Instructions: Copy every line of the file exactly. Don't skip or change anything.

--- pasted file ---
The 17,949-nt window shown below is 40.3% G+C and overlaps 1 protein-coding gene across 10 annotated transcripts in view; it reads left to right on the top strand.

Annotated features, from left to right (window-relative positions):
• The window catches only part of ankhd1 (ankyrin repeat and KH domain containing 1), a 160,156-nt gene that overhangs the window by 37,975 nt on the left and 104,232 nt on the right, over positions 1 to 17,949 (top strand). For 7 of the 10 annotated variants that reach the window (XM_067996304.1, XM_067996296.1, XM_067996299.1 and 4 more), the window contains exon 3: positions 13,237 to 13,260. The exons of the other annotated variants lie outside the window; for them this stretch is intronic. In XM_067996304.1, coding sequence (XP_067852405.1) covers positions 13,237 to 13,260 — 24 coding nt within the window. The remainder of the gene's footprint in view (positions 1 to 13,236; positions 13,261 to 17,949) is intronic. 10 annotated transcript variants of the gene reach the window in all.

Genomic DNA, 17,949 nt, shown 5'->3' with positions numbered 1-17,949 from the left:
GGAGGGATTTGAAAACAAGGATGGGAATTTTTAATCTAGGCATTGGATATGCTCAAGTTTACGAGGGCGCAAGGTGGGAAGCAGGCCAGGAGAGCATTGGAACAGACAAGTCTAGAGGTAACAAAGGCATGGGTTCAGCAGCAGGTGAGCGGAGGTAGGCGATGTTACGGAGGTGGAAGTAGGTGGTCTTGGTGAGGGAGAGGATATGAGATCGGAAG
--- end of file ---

The 17,949-nt window shown below is 40.3% G+C and overlaps 1 protein-coding gene across 10 annotated transcripts in view; it reads left to right on the top strand.

Annotated features, from left to right (window-relative positions):
• The window catches only part of ankhd1 (ankyrin repeat and KH domain containing 1), a 160,156-nt gene that overhangs the window by 37,975 nt on the left and 104,232 nt on the right, over positions 1 to 17,949 (top strand). For 7 of the 10 annotated variants that reach the window (XM_067996304.1, XM_067996296.1, XM_067996299.1 and 4 more), the window contains exon 3: positions 13,237 to 13,260. The exons of the other annotated variants lie outside the window; for them this stretch is intronic. In XM_067996304.1, coding sequence (XP_067852405.1) covers positions 13,237 to 13,260 — 24 coding nt within the window. The remainder of the gene's footprint in view (positions 1 to 13,236; positions 13,261 to 17,949) is intronic. 10 annotated transcript variants of the gene reach the window in all.

Genomic DNA, 17,949 nt, shown 5'->3' with positions numbered 1-17,949 from the left:
GGAGGGATTTGAAAACAAGGATGGGAATTTTTAATCTAGGCATTGGATATGCTCAAGTTTACGAGGGCGCAAGGTGGGAAGCAGGCCAGGAGAGCATTGGAACAGACAAGTCTAGAGGTAACAAAGGCATGGGTTCAGCAGCAGGTGAGCGGAGGTAGGCGATGTTACGGAGGTGGAAGTAGGTGGTCTTGGTGAGGGAGAGGATATGAGATCGGAAG